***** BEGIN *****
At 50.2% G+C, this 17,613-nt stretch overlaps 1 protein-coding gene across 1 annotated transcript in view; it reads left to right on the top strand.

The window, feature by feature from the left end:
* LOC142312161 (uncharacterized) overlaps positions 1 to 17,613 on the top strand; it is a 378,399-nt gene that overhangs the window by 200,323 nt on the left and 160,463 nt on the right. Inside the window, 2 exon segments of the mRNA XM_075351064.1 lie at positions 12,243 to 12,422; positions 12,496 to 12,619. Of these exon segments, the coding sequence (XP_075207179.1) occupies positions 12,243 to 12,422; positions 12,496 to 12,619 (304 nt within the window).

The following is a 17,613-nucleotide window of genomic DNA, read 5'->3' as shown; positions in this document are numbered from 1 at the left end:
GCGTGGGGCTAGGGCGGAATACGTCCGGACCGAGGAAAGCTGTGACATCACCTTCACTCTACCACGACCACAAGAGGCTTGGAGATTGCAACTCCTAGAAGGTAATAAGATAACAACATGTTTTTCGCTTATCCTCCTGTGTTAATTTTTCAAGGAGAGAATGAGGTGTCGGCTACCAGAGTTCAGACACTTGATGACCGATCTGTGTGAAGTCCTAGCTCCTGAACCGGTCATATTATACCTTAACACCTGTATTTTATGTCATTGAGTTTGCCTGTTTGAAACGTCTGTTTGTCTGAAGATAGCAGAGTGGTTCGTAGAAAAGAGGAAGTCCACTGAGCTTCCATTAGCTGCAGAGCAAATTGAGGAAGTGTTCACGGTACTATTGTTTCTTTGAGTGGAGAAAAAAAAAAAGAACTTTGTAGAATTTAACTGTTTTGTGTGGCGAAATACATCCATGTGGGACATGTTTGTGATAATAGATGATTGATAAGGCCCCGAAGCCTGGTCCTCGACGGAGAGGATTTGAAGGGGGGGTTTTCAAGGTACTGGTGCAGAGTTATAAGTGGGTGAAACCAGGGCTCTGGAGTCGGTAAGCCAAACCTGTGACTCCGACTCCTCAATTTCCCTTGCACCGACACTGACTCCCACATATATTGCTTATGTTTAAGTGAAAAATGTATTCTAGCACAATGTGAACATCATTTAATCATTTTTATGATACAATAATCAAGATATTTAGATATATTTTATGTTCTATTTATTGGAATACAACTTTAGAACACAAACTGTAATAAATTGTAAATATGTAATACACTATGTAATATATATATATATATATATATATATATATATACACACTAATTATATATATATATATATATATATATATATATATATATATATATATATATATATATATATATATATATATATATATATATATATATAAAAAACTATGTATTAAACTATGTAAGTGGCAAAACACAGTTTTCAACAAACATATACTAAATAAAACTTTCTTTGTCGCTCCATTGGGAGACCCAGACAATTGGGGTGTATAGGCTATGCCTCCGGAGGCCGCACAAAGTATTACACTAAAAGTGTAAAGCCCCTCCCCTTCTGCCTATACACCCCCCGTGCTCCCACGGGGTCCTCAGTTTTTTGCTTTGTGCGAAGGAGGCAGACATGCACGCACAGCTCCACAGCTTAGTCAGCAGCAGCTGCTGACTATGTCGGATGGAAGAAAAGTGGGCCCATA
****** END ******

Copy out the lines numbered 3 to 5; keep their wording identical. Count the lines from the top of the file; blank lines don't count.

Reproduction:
* LOC142312161 (uncharacterized) overlaps positions 1 to 17,613 on the top strand; it is a 378,399-nt gene that overhangs the window by 200,323 nt on the left and 160,463 nt on the right. Inside the window, 2 exon segments of the mRNA XM_075351064.1 lie at positions 12,243 to 12,422; positions 12,496 to 12,619. Of these exon segments, the coding sequence (XP_075207179.1) occupies positions 12,243 to 12,422; positions 12,496 to 12,619 (304 nt within the window).

The following is a 17,613-nucleotide window of genomic DNA, read 5'->3' as shown; positions in this document are numbered from 1 at the left end:
GCGTGGGGCTAGGGCGGAATACGTCCGGACCGAGGAAAGCTGTGACATCACCTTCACTCTACCACGACCACAAGAGGCTTGGAGATTGCAACTCCTAGAAGGTAATAAGATAACAACATGTTTTTCGCTTATCCTCCTGTGTTAATTTTTCAAGGAGAGAATGAGGTGTCGGCTACCAGAGTTCAGACACTTGATGACCGATCTGTGTGAAGTCCTAGCTCCTGAACCGGTCATATTATACCTTAACACCTGTATTTTATGTCATTGAGTTTGCCTGTTTGAAACGTCTGTTTGTCTGAAGATAGCAGAGTGGTTCGTAGAAAAGAGGAAGTCCACTGAGCTTCCATTAGCTGCAGAGCAAATTGAGGAAGTGTTCACGGTACTATTGTTTCTTTGAGTGGAGAAAAAAAAAAAGAACTTTGTAGAATTTAACTGTTTTGTGTGGCGAAATACATCCATGTGGGACATGTTTGTGATAATAGATGATTGATAAGGCCCCGAAGCCTGGTCCTCGACGGAGAGGATTTGAAGGGGGGGTTTTCAAGGTACTGGTGCAGAGTTATAAGTGGGTGAAACCAGGGCTCTGGAGTCGGTAAGCCAAACCTGTGACTCCGACTCCTCAATTTCCCTTGCACCGACACTGACTCCCACATATATTGCTTATGTTTAAGTGAAAAATGTATTCTAGCACAATGTGAACATCATTTAATCATTTTTATGATACAATAATCAAGATATTTAGATATATTTTATGTTCTATTTATTGGAATACAACTTTAGAACACAAACTGTAATAAATTGTAAATATGTAATACACTATGTAATATATATATATATATATATATATATATATATACACACTAATTATATATATATATATATATATATATATATATATATATATATATATATATATATATATATATATATATATATATATATATATATATAAAAAACTATGTATTAAACTATGTAAGTGGCAAAACACAGTTTTCAACAAACATATACTAAATAAAACTTTCTTTGTCGCTCCATTGGGAGACCCAGACAATTGGGGTGTATAGGCTATGCCTCCGGAGGCCGCACAAAGTATTACACTAAAAGTGTAAAGCCCCTCCCCTTCTGCCTATACACCCCCCGTGCTCCCACGGGGTCCTCAGTTTTTTGCTTTGTGCGAAGGAGGCAGACATGCACGCACAGCTCCACAGCTTAGTCAGCAGCAGCTGCTGACTATGTCGGATGGAAGAAAAGTGGGCCCATA